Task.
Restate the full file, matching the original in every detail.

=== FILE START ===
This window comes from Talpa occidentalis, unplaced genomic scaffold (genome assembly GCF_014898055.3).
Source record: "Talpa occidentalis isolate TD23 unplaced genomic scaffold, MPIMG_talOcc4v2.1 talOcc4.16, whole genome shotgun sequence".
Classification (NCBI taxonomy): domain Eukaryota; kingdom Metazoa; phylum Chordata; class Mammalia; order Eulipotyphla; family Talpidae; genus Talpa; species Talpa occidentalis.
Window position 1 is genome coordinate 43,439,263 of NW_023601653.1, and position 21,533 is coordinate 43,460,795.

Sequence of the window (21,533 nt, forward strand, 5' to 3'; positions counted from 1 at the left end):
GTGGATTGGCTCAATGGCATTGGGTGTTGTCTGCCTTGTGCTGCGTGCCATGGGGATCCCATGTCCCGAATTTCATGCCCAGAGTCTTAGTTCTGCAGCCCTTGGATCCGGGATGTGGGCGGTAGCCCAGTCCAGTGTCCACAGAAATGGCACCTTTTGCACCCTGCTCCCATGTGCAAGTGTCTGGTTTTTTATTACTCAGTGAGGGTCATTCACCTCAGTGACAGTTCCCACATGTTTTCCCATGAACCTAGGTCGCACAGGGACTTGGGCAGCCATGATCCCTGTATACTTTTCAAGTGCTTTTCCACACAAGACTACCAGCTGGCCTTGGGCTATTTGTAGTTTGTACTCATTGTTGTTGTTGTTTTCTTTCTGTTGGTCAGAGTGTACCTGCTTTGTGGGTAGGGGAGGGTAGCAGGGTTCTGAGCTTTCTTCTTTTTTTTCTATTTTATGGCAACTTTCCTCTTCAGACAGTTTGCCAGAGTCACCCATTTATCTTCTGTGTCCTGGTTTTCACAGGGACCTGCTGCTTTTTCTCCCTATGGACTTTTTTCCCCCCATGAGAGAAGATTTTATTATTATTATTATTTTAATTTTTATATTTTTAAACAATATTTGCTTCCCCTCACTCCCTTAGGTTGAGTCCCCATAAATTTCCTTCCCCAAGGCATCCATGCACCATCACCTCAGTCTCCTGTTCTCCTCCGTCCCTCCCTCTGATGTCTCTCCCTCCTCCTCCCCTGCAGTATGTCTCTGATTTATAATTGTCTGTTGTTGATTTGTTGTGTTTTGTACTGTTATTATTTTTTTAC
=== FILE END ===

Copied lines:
This window comes from Talpa occidentalis, unplaced genomic scaffold (genome assembly GCF_014898055.3).
Source record: "Talpa occidentalis isolate TD23 unplaced genomic scaffold, MPIMG_talOcc4v2.1 talOcc4.16, whole genome shotgun sequence".
Classification (NCBI taxonomy): domain Eukaryota; kingdom Metazoa; phylum Chordata; class Mammalia; order Eulipotyphla; family Talpidae; genus Talpa; species Talpa occidentalis.
Window position 1 is genome coordinate 43,439,263 of NW_023601653.1, and position 21,533 is coordinate 43,460,795.

Sequence of the window (21,533 nt, forward strand, 5' to 3'; positions counted from 1 at the left end):
GTGGATTGGCTCAATGGCATTGGGTGTTGTCTGCCTTGTGCTGCGTGCCATGGGGATCCCATGTCCCGAATTTCATGCCCAGAGTCTTAGTTCTGCAGCCCTTGGATCCGGGATGTGGGCGGTAGCCCAGTCCAGTGTCCACAGAAATGGCACCTTTTGCACCCTGCTCCCATGTGCAAGTGTCTGGTTTTTTATTACTCAGTGAGGGTCATTCACCTCAGTGACAGTTCCCACATGTTTTCCCATGAACCTAGGTCGCACAGGGACTTGGGCAGCCATGATCCCTGTATACTTTTCAAGTGCTTTTCCACACAAGACTACCAGCTGGCCTTGGGCTATTTGTAGTTTGTACTCATTGTTGTTGTTGTTTTCTTTCTGTTGGTCAGAGTGTACCTGCTTTGTGGGTAGGGGAGGGTAGCAGGGTTCTGAGCTTTCTTCTTTTTTTTCTATTTTATGGCAACTTTCCTCTTCAGACAGTTTGCCAGAGTCACCCATTTATCTTCTGTGTCCTGGTTTTCACAGGGACCTGCTGCTTTTTCTCCCTATGGACTTTTTTCCCCCCATGAGAGAAGATTTTATTATTATTATTATTTTAATTTTTATATTTTTAAACAATATTTGCTTCCCCTCACTCCCTTAGGTTGAGTCCCCATAAATTTCCTTCCCCAAGGCATCCATGCACCATCACCTCAGTCTCCTGTTCTCCTCCGTCCCTCCCTCTGATGTCTCTCCCTCCTCCTCCCCTGCAGTATGTCTCTGATTTATAATTGTCTGTTGTTGATTTGTTGTGTTTTGTACTGTTATTATTTTTTTAC